What Should Teachers Say to Religious Students Who Doubt Evolution?

From Scientific American:

Origin-of-Species-208x300I’m teaching Darwin again this semester, in two separate courses, and I’m confronted with a familiar dilemma: How should I respond to students who reject evolutionary theory on religious grounds?

…I point out that some religion-bashing Darwinians exaggerate the power of evolutionary theory. For example, Richard Dawkins was wrong–egregiously wrong–when he claimed in his 1986 bestseller The Blind Watchmaker that life “is a mystery no longer because [Darwin] solved it.” Even when bolstered by modern genetics, evolutionary theory does not explain why life emerged on Earth more than 3 billion years ago, or whether life was highly probable, even inevitable, or a once in a universe fluke. The theory doesn’t explain why life, after remaining single-celled for more than 2 billion years, suddenly spawned multi-cellular organisms, including one exceedingly strange mammal capable of pondering its own origins. Some prominent thinkers—from philosopher Karl Popper to complexity theorist Stuart Kauffman–have critiqued Darwinism for purely scientific rather than religious reasons. Some of these critics have suggested that natural selection, as conventionally understood, must be supplemented by other processes, such as “self-organization” of simple chemical and biological systems. But so far none of these alternatives has gained much traction. As for proponents of intelligent design, some raise reasonable questions about the limits of biology, but their answers—which invoke some sort of divine intervention–are pathetically inadequate. The theory of evolution by natural selection is arguably the single most profound insight into reality that humanity has ever achieved, and it is supported by overwhelming evidence–mountains of evidence!–from the ever-expanding fossil record to DNA analyses of living species.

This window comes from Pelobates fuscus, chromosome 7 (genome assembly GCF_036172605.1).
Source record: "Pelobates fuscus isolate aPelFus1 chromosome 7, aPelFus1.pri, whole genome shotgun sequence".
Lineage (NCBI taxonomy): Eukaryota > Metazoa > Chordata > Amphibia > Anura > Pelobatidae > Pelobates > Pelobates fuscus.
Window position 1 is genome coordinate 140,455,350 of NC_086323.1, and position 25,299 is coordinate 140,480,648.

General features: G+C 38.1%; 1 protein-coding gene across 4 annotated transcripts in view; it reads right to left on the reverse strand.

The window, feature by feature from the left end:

These are the sorts of things I tell my students. I feel a bit queasy, I admit, challenging their faith, from which some of them derive great comfort. Part of me agrees with one student who wrote: “Each individual is entitled to his or her own religious beliefs… Authority figures teaching America’s youth should not be permitted to say certain things such as any religion being simply ‘wrong’ due to a certain scientific explanation.” On the other hand, if I don’t prod these young people into questioning their most cherished beliefs, I’m not doing my job, am I?

More here.